1 vote

As I understand from references :-

start with positive site

but 1 means high to low

and 0 means low to high

low is 0 and high is 1

and when there is found of 0 inverse the next bits.

is it right?

start with positive site

but 1 means high to low

and 0 means low to high

low is 0 and high is 1

and when there is found of 0 inverse the next bits.

is it right?

1 vote

0

We can represent Low voltage in two ways and high voltage in two ways as above .

So we draw two waveform for any data...

0

k got it

query: I do not get why you have draw two different encoding here in your first answer for differential manchester encoding while I know it is unambiguous.

query: I do not get why you have draw two different encoding here in your first answer for differential manchester encoding while I know it is unambiguous.

0 votes

See, there are 2 standards .

Forouzan along with William stallings book follow IEEE standards . Where Tanenbaum book follows G. E. Thomas standard .

It is just the convention which determine the correct answer.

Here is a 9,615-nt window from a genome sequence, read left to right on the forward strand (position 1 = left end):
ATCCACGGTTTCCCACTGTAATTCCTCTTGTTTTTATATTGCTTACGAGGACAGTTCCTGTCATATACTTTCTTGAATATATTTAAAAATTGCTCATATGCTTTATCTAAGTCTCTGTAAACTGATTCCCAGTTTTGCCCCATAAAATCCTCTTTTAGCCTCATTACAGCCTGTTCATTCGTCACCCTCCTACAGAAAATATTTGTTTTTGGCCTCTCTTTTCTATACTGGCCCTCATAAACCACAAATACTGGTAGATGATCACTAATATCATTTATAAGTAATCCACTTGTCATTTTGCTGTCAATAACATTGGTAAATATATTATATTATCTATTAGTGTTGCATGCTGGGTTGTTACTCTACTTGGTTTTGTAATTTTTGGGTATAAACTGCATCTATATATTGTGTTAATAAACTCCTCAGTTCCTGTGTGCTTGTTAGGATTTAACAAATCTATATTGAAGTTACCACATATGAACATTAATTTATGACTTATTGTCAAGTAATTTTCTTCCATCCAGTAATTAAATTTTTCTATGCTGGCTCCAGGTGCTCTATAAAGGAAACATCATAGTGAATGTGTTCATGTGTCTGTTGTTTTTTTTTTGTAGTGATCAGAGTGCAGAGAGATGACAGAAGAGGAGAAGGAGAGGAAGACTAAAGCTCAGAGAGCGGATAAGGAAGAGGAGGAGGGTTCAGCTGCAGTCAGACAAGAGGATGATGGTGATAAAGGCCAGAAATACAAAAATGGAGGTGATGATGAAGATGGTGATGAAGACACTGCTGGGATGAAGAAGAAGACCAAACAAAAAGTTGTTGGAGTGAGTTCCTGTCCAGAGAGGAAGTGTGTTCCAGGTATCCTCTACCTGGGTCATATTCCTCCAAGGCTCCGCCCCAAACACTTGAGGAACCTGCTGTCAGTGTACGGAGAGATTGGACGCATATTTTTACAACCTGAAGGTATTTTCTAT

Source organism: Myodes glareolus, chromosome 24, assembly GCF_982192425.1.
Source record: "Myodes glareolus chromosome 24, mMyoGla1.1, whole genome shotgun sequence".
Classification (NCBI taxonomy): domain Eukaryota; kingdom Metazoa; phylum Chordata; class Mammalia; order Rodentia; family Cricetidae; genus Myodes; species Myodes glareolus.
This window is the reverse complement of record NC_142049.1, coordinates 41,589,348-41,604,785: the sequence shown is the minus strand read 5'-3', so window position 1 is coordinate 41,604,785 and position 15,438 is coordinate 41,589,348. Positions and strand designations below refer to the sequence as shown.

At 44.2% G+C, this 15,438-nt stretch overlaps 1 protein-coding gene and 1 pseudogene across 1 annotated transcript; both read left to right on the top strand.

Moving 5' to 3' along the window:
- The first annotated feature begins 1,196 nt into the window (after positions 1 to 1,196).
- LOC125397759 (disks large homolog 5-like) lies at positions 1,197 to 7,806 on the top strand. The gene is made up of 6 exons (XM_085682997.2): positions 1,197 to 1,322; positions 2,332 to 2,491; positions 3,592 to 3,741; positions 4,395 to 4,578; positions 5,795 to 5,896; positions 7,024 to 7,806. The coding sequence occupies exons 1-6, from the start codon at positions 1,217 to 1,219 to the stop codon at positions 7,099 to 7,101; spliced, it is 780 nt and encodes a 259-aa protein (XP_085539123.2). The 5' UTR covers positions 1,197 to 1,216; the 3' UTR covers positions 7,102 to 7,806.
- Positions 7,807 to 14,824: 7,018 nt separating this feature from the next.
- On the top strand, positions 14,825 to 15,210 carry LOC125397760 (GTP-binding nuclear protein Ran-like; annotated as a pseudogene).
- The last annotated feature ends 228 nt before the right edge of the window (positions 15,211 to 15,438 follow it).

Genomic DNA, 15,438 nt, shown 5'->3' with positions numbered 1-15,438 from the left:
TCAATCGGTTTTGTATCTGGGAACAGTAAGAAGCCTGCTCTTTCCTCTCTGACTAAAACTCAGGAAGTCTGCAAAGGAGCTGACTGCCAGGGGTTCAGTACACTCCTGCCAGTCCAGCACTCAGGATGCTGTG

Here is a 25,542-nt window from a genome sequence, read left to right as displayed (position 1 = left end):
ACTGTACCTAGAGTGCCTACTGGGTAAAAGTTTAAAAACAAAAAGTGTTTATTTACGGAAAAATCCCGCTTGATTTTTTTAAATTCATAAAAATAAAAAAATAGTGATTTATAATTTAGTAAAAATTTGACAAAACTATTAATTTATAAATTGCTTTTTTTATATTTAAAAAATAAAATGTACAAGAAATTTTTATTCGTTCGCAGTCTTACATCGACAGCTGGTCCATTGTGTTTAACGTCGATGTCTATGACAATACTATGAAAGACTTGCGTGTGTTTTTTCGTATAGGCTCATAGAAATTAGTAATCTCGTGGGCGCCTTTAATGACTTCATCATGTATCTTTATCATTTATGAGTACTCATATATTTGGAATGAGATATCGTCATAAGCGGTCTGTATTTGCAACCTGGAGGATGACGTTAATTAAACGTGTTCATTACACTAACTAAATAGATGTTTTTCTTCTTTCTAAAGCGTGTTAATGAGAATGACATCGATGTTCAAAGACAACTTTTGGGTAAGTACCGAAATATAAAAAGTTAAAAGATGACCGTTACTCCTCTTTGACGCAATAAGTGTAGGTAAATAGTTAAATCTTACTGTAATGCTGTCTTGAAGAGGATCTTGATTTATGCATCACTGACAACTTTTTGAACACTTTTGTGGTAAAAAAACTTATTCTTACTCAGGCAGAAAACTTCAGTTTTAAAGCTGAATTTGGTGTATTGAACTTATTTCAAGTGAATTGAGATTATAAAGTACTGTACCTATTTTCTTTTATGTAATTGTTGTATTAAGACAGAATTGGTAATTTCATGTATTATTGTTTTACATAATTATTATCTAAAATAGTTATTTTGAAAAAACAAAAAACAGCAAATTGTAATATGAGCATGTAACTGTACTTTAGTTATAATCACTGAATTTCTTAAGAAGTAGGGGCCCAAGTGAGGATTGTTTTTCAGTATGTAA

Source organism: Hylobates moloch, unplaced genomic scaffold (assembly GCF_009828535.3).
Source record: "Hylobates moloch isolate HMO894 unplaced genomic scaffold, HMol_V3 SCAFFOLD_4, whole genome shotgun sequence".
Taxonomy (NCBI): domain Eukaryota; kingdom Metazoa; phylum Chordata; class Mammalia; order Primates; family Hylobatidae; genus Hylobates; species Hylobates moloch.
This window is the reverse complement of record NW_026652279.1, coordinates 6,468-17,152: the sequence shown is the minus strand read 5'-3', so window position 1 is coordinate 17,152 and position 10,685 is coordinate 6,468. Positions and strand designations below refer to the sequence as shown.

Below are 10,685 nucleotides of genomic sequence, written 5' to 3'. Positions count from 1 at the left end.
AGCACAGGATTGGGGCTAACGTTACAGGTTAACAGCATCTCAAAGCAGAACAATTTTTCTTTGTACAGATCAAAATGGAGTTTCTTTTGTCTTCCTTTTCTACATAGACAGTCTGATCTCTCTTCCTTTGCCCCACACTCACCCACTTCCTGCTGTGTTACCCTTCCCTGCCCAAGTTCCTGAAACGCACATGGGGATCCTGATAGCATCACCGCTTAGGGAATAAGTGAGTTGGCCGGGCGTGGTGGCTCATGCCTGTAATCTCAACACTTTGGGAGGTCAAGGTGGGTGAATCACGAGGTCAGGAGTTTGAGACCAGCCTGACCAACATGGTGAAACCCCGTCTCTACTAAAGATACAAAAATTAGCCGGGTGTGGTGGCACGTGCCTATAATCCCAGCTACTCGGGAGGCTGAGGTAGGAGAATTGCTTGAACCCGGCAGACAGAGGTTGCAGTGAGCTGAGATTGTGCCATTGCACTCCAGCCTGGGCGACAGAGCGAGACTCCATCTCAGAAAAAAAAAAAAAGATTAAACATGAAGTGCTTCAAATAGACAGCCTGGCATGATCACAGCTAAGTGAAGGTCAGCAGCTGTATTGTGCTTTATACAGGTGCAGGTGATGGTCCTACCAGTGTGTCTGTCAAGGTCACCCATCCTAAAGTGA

see this from IIT KGP, they follow IEEE standard - http://nptel.ac.in/courses/Webcourse-contents/IIT%20Kharagpur/Computer%20networks/pdf/M2L4.pdf

and this one from IITB , they follow G E Thomas version --

and we generally follow IEEE standards.

see this gate question https://gateoverflow.in/3505/gate2007-it-61

1

In** IEEE standard ** *'1' is represented by low-to-high* and '0' represented by high-to-low .

And according to** G.E. Thomas' convention** *'1' by high-to-low transition * and '0' is expressed by a low-to-high transition .

0

@hem chandra

Read that gate question link , read 2 answers and all comments, i assure your all doubts related to differential Manchester will get cleared.

and **there is no term as Integral Manchester,** It was just put there in question to confuse students.

0

There is no such topic and term like Integral Manchester encoding . They put this into Gate question to confuse students.

For understanding differential manchester encoding see this thread and clealrly understand 2 given diagrams :

https://electronics.stackexchange.com/questions/142453/differential-manchester-encoding